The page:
Debt Mutual Funds: Duration Funds vs Accrual Funds

A debt fund holds debt instruments, and these instruments pay a particular coupon (interest). An accrual strategy is holding a bond, earning the interest due, collect the principal at maturity and reinvest it in fresh bonds. Liquid funds, ultra-short term funds, short-term debt funds, income funds and credit opportunity funds primarily follow an accrual strategy.

A fund following a duration strategy seeks to gain from bond price rallies when interest rates fall. When interest rates fall, bond prices rise – since new bonds will carry a lower interest, existing bonds become more attractive and thus prices rise until yields match the new bonds. A duration fund will try to make capital appreciation from the bonds it holds.

An accrual fund does not try to time the interest rate cycle. Given the rate scenario and its own mandate, it will look for those instruments that deliver an optimal yield. A duration fund, on the other hand, will estimate the direction interest rates will move and adapt the portfolio to maximize the chances of bond price appreciation.

Duration potential is felt the most in government bonds (sovereign bonds or G-secs or gilts). Gilts are the most liquid debt instruments and also among the few instruments with very long maturity (10-20 years). They tend to therefore reflect rate cuts and rate cut expectations the most. Therefore, a duration fund will load its portfolio with gilts when it anticipates rate cuts. If you see a debt fund holding a large proportion of sovereign bonds, you will know that it is playing duration. These funds will have high average maturities (usually above five years). As gilts don’t pay high interest, the yield-to-maturity of these portfolios will be low. Investing in gilts is for the capital appreciation they offer and not for the interest component.

An accrual fund will primarily have corporate bonds or NCDs, commercial papers, bank bonds and certificate of deposits. It will have minimal to no holding in gilts. Depending on the type of accrual fund it is the average maturity of the portfolio ranges from a few weeks to a few months to a few years. Depending on the fund, the yield to maturities will be higher than duration funds.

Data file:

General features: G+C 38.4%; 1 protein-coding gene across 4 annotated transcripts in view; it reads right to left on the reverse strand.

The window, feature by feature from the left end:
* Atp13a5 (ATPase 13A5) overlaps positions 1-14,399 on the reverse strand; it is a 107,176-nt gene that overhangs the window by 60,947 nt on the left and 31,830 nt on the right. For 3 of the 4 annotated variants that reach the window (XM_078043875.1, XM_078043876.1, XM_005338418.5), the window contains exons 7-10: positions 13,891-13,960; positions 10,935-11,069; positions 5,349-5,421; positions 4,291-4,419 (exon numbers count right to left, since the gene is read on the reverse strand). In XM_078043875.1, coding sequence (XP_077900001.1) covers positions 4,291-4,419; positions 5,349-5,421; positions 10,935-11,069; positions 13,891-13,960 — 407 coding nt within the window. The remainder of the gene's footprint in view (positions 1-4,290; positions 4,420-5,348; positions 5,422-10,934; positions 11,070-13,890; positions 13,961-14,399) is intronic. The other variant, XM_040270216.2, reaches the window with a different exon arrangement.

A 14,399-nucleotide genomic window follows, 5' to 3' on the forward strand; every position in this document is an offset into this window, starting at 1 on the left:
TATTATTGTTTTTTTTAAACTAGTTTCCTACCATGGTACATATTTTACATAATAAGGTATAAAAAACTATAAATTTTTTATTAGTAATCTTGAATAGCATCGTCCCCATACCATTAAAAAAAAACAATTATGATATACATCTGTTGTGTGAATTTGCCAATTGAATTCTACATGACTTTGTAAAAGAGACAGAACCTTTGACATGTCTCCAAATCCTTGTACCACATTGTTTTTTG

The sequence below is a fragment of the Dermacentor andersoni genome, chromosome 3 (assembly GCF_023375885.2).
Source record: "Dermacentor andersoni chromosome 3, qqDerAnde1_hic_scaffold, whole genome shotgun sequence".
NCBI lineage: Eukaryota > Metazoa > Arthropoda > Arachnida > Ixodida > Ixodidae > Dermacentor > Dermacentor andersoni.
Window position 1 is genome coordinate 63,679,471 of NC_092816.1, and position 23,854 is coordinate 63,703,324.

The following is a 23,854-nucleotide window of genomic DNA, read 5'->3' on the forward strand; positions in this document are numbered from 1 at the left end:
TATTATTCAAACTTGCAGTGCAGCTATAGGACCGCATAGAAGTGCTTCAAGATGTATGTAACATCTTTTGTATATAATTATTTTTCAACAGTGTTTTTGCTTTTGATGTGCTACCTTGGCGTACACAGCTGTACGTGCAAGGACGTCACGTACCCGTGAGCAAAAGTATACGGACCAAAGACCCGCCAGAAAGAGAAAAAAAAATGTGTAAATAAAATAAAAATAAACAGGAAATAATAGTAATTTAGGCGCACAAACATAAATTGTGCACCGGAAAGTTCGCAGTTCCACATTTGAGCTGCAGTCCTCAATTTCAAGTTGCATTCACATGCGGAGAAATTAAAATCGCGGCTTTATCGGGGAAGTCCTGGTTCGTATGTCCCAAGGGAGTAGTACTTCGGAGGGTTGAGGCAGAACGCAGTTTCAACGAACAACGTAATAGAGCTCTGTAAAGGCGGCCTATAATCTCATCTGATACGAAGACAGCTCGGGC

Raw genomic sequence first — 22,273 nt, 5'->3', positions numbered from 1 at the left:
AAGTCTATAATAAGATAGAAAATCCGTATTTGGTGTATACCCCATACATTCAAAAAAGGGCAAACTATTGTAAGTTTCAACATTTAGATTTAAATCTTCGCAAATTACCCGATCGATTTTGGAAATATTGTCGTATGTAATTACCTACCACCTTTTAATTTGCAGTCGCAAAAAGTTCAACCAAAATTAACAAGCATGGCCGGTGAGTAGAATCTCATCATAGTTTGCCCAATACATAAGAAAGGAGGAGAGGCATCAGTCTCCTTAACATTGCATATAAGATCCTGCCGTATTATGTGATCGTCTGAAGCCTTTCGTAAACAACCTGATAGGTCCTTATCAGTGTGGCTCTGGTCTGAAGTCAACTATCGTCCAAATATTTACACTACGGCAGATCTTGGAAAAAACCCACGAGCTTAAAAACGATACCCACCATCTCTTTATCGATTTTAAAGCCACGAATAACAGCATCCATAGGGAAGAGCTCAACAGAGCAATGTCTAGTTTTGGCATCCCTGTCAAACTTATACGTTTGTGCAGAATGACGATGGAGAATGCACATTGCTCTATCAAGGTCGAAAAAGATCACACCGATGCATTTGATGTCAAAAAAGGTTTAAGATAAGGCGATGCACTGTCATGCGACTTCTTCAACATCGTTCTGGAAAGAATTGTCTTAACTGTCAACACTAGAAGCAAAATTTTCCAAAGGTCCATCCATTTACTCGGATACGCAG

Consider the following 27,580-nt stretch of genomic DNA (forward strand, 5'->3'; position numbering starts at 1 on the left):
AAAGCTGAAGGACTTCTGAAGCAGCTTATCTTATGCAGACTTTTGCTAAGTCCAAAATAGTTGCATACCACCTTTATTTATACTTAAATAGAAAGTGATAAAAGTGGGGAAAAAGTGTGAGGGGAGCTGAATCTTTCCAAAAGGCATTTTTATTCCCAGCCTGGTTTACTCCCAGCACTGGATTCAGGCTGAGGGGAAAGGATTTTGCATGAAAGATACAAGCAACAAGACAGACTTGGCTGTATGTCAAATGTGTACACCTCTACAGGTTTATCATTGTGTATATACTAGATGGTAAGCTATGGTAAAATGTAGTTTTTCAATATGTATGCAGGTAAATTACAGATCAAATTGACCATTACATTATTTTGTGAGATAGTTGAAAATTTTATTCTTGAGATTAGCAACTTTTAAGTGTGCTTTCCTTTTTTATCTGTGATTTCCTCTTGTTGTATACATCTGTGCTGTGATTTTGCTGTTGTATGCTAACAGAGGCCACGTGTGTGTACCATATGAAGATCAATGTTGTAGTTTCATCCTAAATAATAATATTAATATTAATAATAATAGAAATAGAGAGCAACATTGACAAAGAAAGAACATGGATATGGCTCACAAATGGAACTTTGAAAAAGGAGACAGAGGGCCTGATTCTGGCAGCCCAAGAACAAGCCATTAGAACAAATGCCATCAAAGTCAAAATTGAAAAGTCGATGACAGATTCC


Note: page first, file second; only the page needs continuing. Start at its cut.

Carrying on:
When rates are falling duration funds delivers more than accrual. Accrual funds too use duration strategy in a falling rate scenario (as the top-rated corporate bonds they hold can be traded) to push up returns.

Duration funds are inherently more volatile. As bond yields and prices fluctuate on both actual and expected rate action, the NAVs of the funds will also fluctuate. Funds also actively manage the portfolio, upping or dropping the gilt holdings, adding to volatility. Apart from the volatility, the risk is that the fund gets the interest rate call wrong. These funds are generally meant for holding periods of more than two years.

Accrual funds have lower volatility. But they aren’t automatically lower risk than duration. Risk in accrual funds comes in when the funds hold debt instruments that are of lower quality or credit rating, called credit risk. Funds take this risk for the higher coupon such papers offer. Rating downgrades hit bond prices and thus NAVs. Defaults by shakier companies, though rare, can cause losses. So when picking an accrual fund, you need to be careful and look at the portfolio.

In some accrual categories, the credit risk is more or less clear. Liquid funds stick to very short-term papers of the highest quality. Income funds are meant for holding periods of over two years and these funds take limited to no credit risk. Credit opportunity funds make it a point to take high credit risk. It gets tricky in short-term and ultra-short term funds as some take credit risk in various degrees and some do not.

Duration suits investors who can take bouts of volatility in their debt fund returns. Dynamic bond funds are the best since they change their portfolio and strategy as per the rate scenario leaving little to do on your part other than sit tight. Gilt funds need timed entry and exits as duration works only on falling rates and thus suit only informed investors. Accrual suits moderate and conservative investors as they do not have much volatility and are stable.

Sabyasachi Paul has been associated with equity research and advisory on equity markets in India for over 9 years & currently heads the equity research desk of Eastern Financiers Ltd, Kolkata.He also manages a portfolio on the online platform Kristal. Find link to the strategy named ‘The Tortoise’

Author: Sabyasachi Paul

The Author has been associated with equity research and advisory on equity markets in India for over 9 years & currently heads the equity research desk of Eastern Financiers Ltd, Kolkata. He also manages a portfolio on the online platform Kristal. Find link to the strategy named 'The Tortoise'

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